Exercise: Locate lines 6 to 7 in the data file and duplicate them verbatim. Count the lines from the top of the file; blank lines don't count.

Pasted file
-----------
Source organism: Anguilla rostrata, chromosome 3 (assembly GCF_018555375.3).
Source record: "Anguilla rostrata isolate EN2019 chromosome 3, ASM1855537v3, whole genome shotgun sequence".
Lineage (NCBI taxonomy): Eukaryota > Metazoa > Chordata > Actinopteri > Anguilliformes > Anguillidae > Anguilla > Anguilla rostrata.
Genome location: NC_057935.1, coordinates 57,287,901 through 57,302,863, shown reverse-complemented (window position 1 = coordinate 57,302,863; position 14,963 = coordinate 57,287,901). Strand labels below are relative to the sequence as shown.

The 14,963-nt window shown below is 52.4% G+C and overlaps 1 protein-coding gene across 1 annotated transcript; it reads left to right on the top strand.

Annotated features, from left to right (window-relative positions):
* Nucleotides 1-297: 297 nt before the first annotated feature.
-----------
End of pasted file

Annotated features, from left to right (window-relative positions):
* Nucleotides 1-297: 297 nt before the first annotated feature.